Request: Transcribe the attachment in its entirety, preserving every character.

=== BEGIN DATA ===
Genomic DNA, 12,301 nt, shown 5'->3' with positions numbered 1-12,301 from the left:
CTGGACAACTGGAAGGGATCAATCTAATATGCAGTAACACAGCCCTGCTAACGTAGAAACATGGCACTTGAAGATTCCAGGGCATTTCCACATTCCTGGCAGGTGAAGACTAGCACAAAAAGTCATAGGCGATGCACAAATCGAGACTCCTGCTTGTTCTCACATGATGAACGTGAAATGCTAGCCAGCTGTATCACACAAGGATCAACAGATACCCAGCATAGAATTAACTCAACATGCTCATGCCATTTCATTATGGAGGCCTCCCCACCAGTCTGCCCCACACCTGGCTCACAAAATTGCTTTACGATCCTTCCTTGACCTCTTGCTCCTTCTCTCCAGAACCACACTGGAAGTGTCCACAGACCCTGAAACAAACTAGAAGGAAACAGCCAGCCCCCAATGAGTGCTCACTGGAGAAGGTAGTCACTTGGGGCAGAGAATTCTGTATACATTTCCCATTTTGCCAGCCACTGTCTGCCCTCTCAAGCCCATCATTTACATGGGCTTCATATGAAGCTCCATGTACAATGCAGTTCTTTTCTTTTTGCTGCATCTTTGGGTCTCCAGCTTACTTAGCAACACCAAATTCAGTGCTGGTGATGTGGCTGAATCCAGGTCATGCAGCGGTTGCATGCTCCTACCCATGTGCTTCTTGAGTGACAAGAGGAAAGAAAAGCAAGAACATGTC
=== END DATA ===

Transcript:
Genomic DNA, 12,301 nt, shown 5'->3' with positions numbered 1-12,301 from the left:
CTGGACAACTGGAAGGGATCAATCTAATATGCAGTAACACAGCCCTGCTAACGTAGAAACATGGCACTTGAAGATTCCAGGGCATTTCCACATTCCTGGCAGGTGAAGACTAGCACAAAAAGTCATAGGCGATGCACAAATCGAGACTCCTGCTTGTTCTCACATGATGAACGTGAAATGCTAGCCAGCTGTATCACACAAGGATCAACAGATACCCAGCATAGAATTAACTCAACATGCTCATGCCATTTCATTATGGAGGCCTCCCCACCAGTCTGCCCCACACCTGGCTCACAAAATTGCTTTACGATCCTTCCTTGACCTCTTGCTCCTTCTCTCCAGAACCACACTGGAAGTGTCCACAGACCCTGAAACAAACTAGAAGGAAACAGCCAGCCCCCAATGAGTGCTCACTGGAGAAGGTAGTCACTTGGGGCAGAGAATTCTGTATACATTTCCCATTTTGCCAGCCACTGTCTGCCCTCTCAAGCCCATCATTTACATGGGCTTCATATGAAGCTCCATGTACAATGCAGTTCTTTTCTTTTTGCTGCATCTTTGGGTCTCCAGCTTACTTAGCAACACCAAATTCAGTGCTGGTGATGTGGCTGAATCCAGGTCATGCAGCGGTTGCATGCTCCTACCCATGTGCTTCTTGAGTGACAAGAGGAAAGAAAAGCAAGAACATGTC